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Fear of High Gasoline Prices May Deter Biden From Toughening Sanctions on Iran

The Biden Administration is unlikely to attempt to dramatically curtail Iranian oil exports after Iran’s attack on Israel, due to concerns about higher oil and gasoline prices in an election year and an unwillingness to further harm U.S.-China relations as Beijing is Iran’s key remaining oil customer, analysts have told Reuters.

The U.S. toughening the sanctions enforcement against Iranian oil exports was expected by analysts after Iran launched drones on Israel this weekend. Most investment banks and analysts do not see a major escalation in the Middle East that would directly hamper oil production and exports. But some expect tougher U.S. sanction enforcement against Iran’s oil exports.

On Monday, the U.S. House of Representatives passed the Iran-China Energy Sanctions Act by a vote of 383-11. The bill expands sanctions to cover Chinese financial institutions that buy petroleum products from Iran.

The bill proposes to “impose restrictions on correspondent and payable-through accounts in the United States with respect to Chinese financial institutions that conduct transactions involving the purchase of petroleum or petroleum products from Iran.”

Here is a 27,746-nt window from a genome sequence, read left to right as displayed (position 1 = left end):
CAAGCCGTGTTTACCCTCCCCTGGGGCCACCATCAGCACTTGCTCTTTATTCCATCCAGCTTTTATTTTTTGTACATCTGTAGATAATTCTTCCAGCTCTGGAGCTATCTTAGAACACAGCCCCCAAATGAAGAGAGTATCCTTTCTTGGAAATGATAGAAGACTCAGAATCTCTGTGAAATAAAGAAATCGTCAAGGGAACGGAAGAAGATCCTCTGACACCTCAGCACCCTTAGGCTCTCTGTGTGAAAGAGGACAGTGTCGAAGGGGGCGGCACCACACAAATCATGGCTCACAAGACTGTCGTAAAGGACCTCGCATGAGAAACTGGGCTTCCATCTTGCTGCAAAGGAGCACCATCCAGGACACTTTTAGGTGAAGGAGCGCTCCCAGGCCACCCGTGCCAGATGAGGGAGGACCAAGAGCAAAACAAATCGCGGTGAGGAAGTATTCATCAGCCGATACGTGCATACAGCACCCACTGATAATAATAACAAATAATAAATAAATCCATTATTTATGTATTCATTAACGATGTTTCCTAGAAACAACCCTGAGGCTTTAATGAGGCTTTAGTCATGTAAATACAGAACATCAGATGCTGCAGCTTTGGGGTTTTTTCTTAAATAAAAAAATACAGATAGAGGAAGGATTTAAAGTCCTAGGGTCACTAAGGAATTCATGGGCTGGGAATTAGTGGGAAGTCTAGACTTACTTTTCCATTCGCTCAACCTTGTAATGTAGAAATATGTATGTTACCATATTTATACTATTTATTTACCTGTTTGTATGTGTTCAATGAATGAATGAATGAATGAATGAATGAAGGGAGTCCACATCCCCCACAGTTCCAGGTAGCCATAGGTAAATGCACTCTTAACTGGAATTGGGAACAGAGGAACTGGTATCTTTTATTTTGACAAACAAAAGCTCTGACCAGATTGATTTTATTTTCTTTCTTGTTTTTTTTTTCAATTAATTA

However, considering that most of Iran’s oil goes to China and that removing further barrels from the market would lead to higher oil prices, the Biden Administration could opt not to ramp up enforcement of the sanctions, analysts say.

“I would not expect the administration to tighten enforcement in response to Iran's missile and drone attacks against Israel over the weekend, mainly for concerns (that) could lead to increases in oil prices,” Kimberly Donovan, a sanctions and anti-money laundering expert at the Atlantic Council, told Reuters.
Another anxiety about a clampdown on Iranian oil sales could be concerns about encroaching on China’s oil imports. China has been a major buyer of Iranian crude as it has brushed off all Western sanctions on Iranian, Russian, or Venezuelan oil exports so far. The Chinese teapots, the independent refiners, are estimated to be buying 80% of all Iranian crude oil exports.

“I'd expect to see a gesture in the direction of (imposing) economic consequences on Iran, but I don't expect the White House — or any future White House — to be able to completely turn off the spigot of Iranian oil,” Jon Alterman, a Middle East analyst at the Center for Strategic and International Studies, told Reuters.

By Tsvetana Paraskova for